Time to start looking for your next career move? You may be highly skilled in your area of expertise, however, you will need a strong way to convey this knowledge and experience to prospective employers. Simply stating what you worked on or completed in previous jobs or internships is not enough. A work portfolio is a great marketing tool for yourself, as it can also impact the hiring process, making it easier for both you and your employer.


An engineering portfolio should give your employer a sense of how your learned skills and experiences contributed to a specific project you worked on, whether at a previous job, an internship, or in school.



You can create your own PowerPoint or build a website. To build a website, you can use a website builder, such as Wix, Weebly, or Wordpress. As long as your portfolio cleanly showcases your past projects, the type platform you use does not matter.


What should be in your portfolio?

The information in your portfolio should ultimately depend on what position you’re applying for—what career move you’re making. For example, a computer programmer should have a portfolio that demonstrates his/her artistic and analytical abilities, whereas a civil engineer’s portfolio should consist more of past drawings and designs.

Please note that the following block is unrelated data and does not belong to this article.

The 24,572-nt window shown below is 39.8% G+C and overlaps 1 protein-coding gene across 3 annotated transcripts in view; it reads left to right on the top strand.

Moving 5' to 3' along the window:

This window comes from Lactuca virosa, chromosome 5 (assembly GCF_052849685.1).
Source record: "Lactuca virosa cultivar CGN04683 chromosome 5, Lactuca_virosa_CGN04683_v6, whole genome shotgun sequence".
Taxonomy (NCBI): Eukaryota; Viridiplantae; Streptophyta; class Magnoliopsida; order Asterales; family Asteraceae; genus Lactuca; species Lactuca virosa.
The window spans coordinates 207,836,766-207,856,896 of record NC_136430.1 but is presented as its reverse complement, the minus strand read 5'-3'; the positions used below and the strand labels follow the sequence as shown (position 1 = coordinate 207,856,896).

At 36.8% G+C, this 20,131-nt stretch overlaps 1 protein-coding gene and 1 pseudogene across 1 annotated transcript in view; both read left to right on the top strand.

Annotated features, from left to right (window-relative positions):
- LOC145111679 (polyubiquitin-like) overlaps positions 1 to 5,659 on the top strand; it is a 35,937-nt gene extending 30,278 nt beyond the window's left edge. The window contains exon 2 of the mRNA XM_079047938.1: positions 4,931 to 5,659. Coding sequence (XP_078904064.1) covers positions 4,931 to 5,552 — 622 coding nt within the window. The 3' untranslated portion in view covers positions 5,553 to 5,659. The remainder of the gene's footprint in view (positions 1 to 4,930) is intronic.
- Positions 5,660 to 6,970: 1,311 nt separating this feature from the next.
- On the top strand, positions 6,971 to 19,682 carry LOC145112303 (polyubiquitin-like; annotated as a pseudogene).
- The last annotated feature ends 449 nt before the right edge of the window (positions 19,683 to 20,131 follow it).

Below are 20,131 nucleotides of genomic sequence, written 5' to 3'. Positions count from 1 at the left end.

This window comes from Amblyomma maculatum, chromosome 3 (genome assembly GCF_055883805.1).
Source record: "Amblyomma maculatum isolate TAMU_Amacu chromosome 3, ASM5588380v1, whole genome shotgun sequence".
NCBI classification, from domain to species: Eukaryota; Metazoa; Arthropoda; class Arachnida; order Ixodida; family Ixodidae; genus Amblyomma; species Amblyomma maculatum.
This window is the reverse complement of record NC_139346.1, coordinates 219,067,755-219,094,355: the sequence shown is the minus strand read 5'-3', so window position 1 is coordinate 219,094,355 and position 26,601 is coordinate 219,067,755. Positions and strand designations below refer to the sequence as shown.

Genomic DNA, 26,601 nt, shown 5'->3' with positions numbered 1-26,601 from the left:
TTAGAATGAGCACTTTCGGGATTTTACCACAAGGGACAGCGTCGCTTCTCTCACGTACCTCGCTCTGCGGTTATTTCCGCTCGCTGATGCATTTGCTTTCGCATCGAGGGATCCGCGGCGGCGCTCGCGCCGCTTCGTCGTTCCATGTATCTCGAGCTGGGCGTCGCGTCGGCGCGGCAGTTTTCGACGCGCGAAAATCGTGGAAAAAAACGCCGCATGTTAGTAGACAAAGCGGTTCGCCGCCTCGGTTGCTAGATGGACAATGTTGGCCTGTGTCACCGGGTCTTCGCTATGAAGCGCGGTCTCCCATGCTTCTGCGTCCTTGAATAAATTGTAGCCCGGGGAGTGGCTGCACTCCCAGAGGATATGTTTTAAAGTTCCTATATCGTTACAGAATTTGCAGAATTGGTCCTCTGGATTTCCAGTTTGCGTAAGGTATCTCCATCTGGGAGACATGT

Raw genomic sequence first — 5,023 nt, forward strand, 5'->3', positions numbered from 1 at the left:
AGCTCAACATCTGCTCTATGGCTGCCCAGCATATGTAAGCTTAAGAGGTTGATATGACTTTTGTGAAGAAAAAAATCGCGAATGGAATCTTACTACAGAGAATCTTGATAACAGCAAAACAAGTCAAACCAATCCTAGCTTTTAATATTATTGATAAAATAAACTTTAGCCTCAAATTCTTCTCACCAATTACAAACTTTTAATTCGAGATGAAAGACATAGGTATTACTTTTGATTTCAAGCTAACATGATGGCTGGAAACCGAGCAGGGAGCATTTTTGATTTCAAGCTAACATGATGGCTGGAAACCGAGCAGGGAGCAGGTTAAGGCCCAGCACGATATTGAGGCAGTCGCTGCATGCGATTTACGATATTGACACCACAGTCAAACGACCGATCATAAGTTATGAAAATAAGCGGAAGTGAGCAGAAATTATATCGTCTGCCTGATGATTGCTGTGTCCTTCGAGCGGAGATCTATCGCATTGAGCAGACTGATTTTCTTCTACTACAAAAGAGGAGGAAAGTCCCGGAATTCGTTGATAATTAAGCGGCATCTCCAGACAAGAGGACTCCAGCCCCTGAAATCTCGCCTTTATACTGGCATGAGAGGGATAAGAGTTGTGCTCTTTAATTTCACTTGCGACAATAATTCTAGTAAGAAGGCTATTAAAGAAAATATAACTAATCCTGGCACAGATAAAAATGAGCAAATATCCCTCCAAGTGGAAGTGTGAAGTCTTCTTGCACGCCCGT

If you’re still in school and have not yet held an internship, your portfolio could consist of important classwork that directly relates to the field you’re interested in.


Interview time

Though the platform you use does not necessarily matter, you still must always be prepared before a job interview. What if your portfolio is online, but you nor the interviewer has a computer? You may want to consider bringing your own laptop just in case. Otherwise, print out hard copies of important examples from your portfolio to show your interviewer. Just remember, it’s important to always be prepared.


When you interview with various companies for various positions, make sure you showcase relevant work in your interview. You’ll want to put the most relevant past experiences front and center in your portfolio, so your potential employer doesn’t have trouble understanding where your previous work fits into this new role. Eventually, you will have enough experience under your belt to pick and choose which parts of your portfolio you want to use in any given interview, depending on the knowledge and skillset that is required for the job.


When it comes to creating your personalized portfolio, focus the portfolio on your interests. Combine what you enjoy and what you’re good at, and the rest will come more easily. Do you think your past experiences would land you in a place such as Gausman & Moore? Visit our Careers page to learn about current open positions and internships available.